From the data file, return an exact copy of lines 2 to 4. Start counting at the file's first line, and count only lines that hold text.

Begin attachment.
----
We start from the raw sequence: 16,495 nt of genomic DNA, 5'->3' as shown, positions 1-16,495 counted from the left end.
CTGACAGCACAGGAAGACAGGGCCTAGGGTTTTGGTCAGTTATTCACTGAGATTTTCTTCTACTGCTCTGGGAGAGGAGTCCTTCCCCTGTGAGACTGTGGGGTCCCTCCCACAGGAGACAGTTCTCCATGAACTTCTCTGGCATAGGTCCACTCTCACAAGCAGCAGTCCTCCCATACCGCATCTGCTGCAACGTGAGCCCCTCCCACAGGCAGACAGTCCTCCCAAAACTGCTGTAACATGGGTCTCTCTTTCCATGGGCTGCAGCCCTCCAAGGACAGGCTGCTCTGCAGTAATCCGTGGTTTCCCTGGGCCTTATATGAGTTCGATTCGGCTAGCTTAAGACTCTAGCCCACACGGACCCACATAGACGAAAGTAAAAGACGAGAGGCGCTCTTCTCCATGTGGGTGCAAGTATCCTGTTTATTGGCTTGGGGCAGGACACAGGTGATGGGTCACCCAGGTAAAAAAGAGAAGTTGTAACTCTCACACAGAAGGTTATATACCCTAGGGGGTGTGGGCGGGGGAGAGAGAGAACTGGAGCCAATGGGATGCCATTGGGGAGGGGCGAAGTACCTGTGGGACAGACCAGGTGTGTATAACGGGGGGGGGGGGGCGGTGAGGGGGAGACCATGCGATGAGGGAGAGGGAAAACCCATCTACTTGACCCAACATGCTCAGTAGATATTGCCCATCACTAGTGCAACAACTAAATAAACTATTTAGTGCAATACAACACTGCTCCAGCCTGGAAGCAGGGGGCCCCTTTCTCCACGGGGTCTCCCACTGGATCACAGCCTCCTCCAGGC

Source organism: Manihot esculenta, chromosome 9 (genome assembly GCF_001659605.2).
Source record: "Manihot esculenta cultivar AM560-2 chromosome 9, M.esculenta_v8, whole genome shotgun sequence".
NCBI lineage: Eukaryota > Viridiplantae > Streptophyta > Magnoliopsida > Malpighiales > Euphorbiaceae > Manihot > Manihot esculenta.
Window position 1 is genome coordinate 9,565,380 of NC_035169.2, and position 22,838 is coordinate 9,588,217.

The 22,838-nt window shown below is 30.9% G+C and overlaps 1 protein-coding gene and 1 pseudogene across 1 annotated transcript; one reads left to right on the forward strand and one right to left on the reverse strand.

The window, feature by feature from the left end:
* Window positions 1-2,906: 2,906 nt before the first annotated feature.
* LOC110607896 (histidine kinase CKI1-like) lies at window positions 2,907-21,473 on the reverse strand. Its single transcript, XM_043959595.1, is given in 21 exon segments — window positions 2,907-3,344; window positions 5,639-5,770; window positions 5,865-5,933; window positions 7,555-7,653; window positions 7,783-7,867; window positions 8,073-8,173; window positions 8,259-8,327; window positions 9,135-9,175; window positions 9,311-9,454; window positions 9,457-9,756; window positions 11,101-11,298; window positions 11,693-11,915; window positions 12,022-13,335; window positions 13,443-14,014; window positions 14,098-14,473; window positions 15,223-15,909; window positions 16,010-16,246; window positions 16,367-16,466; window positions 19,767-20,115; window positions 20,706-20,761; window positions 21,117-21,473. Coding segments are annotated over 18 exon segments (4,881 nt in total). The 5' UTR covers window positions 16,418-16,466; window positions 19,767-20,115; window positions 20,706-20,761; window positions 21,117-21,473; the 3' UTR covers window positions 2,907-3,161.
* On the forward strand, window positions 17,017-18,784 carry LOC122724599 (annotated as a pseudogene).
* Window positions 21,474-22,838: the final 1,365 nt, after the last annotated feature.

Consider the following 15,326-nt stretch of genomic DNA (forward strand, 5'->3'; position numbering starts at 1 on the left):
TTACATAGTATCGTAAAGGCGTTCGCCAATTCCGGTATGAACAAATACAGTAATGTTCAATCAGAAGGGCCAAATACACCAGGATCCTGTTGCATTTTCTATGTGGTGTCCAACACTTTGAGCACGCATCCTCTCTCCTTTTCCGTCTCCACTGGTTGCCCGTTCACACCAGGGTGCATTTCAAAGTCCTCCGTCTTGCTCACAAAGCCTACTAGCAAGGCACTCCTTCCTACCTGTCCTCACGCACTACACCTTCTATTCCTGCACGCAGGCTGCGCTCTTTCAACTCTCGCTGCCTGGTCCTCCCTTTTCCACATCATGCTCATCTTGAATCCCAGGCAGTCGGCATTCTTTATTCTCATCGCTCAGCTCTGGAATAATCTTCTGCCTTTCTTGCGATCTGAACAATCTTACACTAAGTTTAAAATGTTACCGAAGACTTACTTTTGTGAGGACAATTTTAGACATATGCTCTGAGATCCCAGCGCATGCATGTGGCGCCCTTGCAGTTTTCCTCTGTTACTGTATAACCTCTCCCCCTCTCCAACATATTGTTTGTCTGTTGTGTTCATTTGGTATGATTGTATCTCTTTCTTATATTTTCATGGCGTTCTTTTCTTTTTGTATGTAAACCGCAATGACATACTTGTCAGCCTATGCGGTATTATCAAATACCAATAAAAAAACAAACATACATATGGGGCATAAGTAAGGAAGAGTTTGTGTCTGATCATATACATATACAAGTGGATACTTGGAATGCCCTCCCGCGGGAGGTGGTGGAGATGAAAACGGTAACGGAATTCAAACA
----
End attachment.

CTGACAGCACAGGAAGACAGGGCCTAGGGTTTTGGTCAGTTATTCACTGAGATTTTCTTCTACTGCTCTGGGAGAGGAGTCCTTCCCCTGTGAGACTGTGGGGTCCCTCCCACAGGAGACAGTTCTCCATGAACTTCTCTGGCATAGGTCCACTCTCACAAGCAGCAGTCCTCCCATACCGCATCTGCTGCAACGTGAGCCCCTCCCACAGGCAGACAGTCCTCCCAAAACTGCTGTAACATGGGTCTCTCTTTCCATGGGCTGCAGCCCTCCAAGGACAGGCTGCTCTGCAGTAATCCGTGGTTTCCCTGGGCCTTATATGAGTTCGATTCGGCTAGCTTAAGACTCTAGCCCACACGGACCCACATAGACGAAAGTAAAAGACGAGAGGCGCTCTTCTCCATGTGGGTGCAAGTATCCTGTTTATTGGCTTGGGGCAGGACACAGGTGATGGGTCACCCAGGTAAAAAAGAGAAGTTGTAACTCTCACACAGAAGGTTATATACCCTAGGGGGTGTGGGCGGGGGAGAGAGAGAACTGGAGCCAATGGGATGCCATTGGGGAGGGGCGAAGTACCTGTGGGACAGACCAGGTGTGTATAACGGGGGGGGGGGGGCGGTGAGGGGGAGACCATGCGATGAGGGAGAGGGAAAACCCATCTACTTGACCCAACATGCTCAGTAGATATTGCCCATCACTAGTGCAACAACTAAATAAACTATTTAGTGCAATACAACACTGCTCCAGCCTGGAAGCAGGGGGCCCCTTTCTCCACGGGGTCTCCCACTGGATCACAGCCTCCTCCAGGC

Source organism: Manihot esculenta, chromosome 9 (genome assembly GCF_001659605.2).
Source record: "Manihot esculenta cultivar AM560-2 chromosome 9, M.esculenta_v8, whole genome shotgun sequence".